Early this morning, as I was brewing coffee and preparing to read and study, I took notice of our homemade ant farm. You heard me right- we have a homemade ant farm…in a glass jar…with ants we collected from our kitchen sink when they began to swarm due to warmer temperatures. Here’s a picture:
It was actually my wife’s creation (I had nothing to do with it). Since she started homeschooling two of our daughters, I’ve come home to many of these awesome creations. What an amazing way to learn. Frankly, she’s brilliant if you want my opinion.
The ant farm got me thinking, however. As I waited for my coffee to finish brewing I leaned in and took notice of how diligently the ants were working. In fact, they had completed a lot of tunnel digging (or whatever it is they do) from last night when I went to bed, until this morning. In the week or two we’ve had this farm, they haven’t stopped working. And there always seems to be more to do (even in limited space).
As I studied them I got to thinking about our role as parents. Do you realize, when you signed on to become a parent (either through adoption and foster care or the moment you discovered you were going to have a baby), you were signing up for a lifelong membership? It’s something I really didn’t realize, but it’s true. If you’re a parent now, you will be for the rest of your life. Your work will never be finished, but it will change in context.
Here’s what I’ve discovered (and still learning):
You go through different stages of parenting. First, there are the formative years. Those are the early years when your child is learning to walk, use the potty on their own, attend school for the first time, push the boundaries, test the waters a bit, and learn under your careful guidance and judgement. Then comes the structural years- the years of pre-teen drama, going out with friends, being told “no” to that outfit or those friends, receiving a consequence for poor choices or entitled behavior, and finding out the world does not revolve around them. And then comes the friendship years. These years are in college and beyond. They’re the years of fruitfulness, where all of your hard work, blood, sweat and tears finally pays off and you enjoy healthy adult relationships with your children.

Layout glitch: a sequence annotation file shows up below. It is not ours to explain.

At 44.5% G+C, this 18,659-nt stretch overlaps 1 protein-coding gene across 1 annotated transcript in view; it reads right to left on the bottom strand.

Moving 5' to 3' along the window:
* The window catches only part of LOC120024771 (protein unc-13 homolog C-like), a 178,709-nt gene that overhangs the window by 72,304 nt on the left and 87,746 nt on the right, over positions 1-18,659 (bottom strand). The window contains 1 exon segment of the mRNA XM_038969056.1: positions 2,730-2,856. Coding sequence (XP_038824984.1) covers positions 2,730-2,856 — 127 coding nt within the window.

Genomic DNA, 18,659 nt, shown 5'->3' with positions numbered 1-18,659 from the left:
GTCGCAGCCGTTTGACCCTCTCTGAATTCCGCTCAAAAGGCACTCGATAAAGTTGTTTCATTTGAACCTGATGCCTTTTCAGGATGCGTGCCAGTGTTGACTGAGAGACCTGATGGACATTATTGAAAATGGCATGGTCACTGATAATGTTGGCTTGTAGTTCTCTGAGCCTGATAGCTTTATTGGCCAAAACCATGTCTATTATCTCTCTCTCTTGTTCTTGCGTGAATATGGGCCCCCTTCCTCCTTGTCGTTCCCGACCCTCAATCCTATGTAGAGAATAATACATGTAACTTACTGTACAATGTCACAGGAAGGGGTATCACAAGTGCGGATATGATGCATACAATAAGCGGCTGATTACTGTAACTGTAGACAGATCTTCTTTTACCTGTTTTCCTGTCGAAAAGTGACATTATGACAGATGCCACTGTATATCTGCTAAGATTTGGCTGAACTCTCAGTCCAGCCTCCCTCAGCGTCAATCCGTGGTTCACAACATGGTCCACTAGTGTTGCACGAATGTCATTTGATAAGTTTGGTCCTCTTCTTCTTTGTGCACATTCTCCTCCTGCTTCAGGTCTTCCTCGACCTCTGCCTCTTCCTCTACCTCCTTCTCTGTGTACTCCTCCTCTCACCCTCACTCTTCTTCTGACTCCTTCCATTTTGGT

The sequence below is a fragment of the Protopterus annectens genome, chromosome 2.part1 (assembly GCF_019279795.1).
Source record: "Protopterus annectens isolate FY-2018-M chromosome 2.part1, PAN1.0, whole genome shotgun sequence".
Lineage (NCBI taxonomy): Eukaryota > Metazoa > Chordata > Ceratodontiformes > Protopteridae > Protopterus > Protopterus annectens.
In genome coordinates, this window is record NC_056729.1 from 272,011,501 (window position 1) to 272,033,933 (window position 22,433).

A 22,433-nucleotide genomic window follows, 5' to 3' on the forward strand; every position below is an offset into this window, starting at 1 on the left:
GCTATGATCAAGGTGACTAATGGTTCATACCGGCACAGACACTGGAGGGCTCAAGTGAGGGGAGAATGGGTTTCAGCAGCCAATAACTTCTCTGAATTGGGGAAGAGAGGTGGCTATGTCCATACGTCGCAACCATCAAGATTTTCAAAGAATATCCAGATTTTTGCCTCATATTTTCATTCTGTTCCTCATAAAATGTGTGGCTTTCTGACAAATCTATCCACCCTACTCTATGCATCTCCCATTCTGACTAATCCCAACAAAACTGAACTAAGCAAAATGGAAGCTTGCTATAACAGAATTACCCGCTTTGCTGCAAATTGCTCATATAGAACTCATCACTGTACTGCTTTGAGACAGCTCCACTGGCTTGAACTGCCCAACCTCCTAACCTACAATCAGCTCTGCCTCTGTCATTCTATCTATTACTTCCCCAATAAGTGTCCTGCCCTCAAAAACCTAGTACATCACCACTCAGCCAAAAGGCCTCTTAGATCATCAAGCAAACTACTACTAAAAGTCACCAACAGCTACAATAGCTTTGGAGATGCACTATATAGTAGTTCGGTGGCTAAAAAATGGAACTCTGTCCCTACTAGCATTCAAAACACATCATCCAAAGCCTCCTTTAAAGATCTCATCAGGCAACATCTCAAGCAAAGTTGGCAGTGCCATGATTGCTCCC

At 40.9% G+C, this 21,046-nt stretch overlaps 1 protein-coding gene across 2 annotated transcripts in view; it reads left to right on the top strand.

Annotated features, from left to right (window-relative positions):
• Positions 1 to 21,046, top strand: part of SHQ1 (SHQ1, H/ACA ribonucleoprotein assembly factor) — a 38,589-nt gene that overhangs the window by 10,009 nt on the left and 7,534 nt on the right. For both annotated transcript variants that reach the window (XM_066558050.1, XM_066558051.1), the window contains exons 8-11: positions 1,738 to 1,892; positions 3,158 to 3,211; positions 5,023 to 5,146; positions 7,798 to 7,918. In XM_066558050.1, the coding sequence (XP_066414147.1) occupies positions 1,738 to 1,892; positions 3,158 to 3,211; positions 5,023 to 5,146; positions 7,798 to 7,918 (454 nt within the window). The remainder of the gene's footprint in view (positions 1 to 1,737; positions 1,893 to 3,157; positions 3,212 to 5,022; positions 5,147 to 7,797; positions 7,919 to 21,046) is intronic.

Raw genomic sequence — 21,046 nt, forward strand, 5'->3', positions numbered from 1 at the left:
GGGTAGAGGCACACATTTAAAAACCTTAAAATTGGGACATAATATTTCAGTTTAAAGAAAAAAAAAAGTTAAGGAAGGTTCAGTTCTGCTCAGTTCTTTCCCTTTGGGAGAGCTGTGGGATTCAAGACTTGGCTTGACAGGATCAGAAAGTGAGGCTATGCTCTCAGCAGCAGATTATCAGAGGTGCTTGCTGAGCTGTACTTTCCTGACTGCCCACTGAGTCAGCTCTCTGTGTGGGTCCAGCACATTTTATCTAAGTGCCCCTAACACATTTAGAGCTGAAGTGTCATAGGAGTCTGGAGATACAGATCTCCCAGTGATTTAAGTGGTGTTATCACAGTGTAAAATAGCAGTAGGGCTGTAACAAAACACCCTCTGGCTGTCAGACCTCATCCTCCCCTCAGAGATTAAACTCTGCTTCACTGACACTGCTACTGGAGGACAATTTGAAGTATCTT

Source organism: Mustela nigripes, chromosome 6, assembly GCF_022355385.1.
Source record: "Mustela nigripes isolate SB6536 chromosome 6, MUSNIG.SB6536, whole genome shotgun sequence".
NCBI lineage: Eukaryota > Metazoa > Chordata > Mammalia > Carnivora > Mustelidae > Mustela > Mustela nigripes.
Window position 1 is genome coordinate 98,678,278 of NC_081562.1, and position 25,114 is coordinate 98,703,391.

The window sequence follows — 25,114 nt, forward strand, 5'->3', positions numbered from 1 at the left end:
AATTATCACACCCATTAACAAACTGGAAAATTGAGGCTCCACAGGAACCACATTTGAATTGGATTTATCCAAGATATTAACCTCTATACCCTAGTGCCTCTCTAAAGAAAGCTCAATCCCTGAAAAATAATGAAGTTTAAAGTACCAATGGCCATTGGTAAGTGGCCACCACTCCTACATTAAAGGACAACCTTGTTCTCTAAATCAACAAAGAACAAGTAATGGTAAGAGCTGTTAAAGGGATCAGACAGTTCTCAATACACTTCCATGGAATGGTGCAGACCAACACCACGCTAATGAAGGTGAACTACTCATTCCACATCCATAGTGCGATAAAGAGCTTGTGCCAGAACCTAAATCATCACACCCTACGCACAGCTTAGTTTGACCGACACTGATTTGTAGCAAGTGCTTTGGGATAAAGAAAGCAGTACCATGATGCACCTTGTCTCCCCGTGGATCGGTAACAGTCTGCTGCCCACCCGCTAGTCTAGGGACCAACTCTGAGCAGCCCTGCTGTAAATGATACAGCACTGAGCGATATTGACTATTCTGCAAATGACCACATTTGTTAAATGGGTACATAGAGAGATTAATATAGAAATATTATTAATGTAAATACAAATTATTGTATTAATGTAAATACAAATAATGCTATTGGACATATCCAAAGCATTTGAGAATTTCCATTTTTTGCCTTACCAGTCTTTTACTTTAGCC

But, you are still their parent. Your work is never finished. In the formative and structural years, you hone in on discipline, set up firm boundaries and outline the consequences of crossing those boundaries. Friendship is a distant thought during these years because guidance and boundaries come first and stand at a distance from friendship. Sticking to this and staying committed to it, regardless of how your child feels about it, is the healthiest thing you can do for them as their parent.
In the friendship years you become an ear to listen to your child’s struggle with their own children, or the voice that speaks from wise perspectives. You are like a friend who is there to give advice or have a cup of coffee and catch up. But, you’re still there. You haven’t crossed a finish line. Unless you spent the formative and structural years blowing it, you are now one of your child’s best friends. Your parenting has changed from what it was in the formative and structural years.
Our work is never finished. It just changes over time. There is always something to do in parenting. Sometimes it’s hard, sometimes it’s not so hard, and sometimes it’s quite easy. But, it’s there. This is not meant to be discouraging or sound like a lifelong prison sentence. It’s more like an exciting journey full of adventure. So, buckle up!
Question: Have you found this to be true? How has your work as a parent changed or continued? Leave a comment in the comment.